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Page:Hine (1912) Letters from an old railway official.djvu/100

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Chicago, June 3, 1911.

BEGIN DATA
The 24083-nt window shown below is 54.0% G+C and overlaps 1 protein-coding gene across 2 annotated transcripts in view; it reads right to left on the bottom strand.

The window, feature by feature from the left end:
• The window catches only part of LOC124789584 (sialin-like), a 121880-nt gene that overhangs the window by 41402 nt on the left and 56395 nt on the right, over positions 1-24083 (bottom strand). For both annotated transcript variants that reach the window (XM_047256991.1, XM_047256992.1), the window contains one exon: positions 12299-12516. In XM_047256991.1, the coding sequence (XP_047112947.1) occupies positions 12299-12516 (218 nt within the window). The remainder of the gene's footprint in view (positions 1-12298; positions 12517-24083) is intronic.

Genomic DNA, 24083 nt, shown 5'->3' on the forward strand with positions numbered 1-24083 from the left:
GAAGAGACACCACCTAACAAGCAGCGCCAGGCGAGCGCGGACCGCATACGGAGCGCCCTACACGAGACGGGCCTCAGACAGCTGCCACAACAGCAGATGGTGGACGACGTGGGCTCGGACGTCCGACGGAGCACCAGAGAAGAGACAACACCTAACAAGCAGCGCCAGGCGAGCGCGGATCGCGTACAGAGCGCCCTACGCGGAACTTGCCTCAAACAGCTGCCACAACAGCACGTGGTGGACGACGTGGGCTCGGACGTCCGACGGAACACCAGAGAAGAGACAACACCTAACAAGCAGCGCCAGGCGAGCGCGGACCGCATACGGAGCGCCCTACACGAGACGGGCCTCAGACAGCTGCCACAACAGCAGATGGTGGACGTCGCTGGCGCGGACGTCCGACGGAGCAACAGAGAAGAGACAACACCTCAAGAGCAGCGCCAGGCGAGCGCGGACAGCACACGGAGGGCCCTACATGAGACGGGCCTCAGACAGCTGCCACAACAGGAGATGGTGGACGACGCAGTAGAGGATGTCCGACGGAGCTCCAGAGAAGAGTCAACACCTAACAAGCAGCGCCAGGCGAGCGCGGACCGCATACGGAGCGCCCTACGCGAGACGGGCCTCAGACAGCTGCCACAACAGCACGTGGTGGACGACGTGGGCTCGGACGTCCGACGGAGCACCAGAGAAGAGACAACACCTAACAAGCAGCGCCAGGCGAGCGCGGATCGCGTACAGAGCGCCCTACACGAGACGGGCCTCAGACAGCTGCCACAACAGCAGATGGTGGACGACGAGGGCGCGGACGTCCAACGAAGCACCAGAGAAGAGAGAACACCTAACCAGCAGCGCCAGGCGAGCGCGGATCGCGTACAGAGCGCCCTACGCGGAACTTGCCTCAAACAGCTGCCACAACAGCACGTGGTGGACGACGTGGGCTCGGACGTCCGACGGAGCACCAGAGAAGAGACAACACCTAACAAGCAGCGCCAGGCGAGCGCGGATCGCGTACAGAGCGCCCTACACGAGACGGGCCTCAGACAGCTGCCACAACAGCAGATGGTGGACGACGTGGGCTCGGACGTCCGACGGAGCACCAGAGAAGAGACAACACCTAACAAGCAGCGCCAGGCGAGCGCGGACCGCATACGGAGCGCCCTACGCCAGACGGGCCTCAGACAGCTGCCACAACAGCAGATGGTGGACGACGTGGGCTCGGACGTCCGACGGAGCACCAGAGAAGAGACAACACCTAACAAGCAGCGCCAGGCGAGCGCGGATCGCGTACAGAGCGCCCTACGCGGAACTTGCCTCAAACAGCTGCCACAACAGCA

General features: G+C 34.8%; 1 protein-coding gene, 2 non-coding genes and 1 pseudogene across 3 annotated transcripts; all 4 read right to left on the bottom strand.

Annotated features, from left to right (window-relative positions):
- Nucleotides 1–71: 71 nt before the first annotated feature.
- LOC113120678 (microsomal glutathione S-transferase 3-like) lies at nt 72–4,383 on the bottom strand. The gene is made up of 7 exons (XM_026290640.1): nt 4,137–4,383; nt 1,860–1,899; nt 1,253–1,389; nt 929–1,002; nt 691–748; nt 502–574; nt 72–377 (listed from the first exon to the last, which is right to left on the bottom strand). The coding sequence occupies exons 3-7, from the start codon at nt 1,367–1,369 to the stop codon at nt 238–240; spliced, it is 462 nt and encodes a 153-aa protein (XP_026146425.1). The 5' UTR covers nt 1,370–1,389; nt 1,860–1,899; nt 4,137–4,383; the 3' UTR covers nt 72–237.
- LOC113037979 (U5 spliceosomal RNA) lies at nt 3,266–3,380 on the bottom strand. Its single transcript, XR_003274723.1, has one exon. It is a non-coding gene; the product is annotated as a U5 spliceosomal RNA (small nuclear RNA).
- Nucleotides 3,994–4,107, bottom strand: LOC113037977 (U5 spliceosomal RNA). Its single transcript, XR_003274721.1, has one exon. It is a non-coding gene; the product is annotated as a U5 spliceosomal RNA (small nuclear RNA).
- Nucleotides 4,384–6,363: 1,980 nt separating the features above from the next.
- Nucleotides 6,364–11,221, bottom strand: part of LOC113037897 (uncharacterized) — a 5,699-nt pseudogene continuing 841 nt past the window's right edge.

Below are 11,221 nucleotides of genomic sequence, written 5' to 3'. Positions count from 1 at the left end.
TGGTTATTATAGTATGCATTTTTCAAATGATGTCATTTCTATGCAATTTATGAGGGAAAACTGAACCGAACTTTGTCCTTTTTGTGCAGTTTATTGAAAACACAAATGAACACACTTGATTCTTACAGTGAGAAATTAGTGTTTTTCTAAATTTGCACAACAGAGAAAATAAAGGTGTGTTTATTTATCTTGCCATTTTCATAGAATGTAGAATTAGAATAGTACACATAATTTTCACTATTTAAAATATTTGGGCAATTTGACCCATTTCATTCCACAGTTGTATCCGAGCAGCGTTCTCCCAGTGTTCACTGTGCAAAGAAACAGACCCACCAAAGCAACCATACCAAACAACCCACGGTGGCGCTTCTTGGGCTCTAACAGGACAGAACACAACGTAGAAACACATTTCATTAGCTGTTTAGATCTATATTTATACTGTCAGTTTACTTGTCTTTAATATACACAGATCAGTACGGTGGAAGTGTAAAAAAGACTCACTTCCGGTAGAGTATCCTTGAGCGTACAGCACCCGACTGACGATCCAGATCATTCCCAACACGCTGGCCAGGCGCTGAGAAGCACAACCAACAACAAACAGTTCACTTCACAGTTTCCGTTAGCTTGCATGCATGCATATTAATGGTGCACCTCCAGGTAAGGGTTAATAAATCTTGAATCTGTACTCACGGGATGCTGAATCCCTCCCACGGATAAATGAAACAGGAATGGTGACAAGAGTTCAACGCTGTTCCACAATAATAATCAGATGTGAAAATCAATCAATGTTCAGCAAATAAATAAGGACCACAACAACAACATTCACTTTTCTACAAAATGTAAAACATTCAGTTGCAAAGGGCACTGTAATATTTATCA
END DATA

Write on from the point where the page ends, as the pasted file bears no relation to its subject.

My Dear Boy:—It has doubtless occurred to you how worthless as evidence are many of the office files. How can any one tell a year afterward whether the general manager or the superintendent ever saw the telegram on which his name is typewritten? On most roads any one of a half dozen or a dozen people may have dictated the message. How much better, as under the unit system, to have every man doing business in his own name! He can then supplement the written record with much more intelligent recollection of events related to the transaction. We dictate the most important telegrams, which pass unquestioned, without an autograph signature. This is common sense and just as it should be. When an unimportant letter is written somebody has to get out a pen and sign some name or other. How inconsistent! Why not, for certain kinds of correspondence, let the stenographer typewrite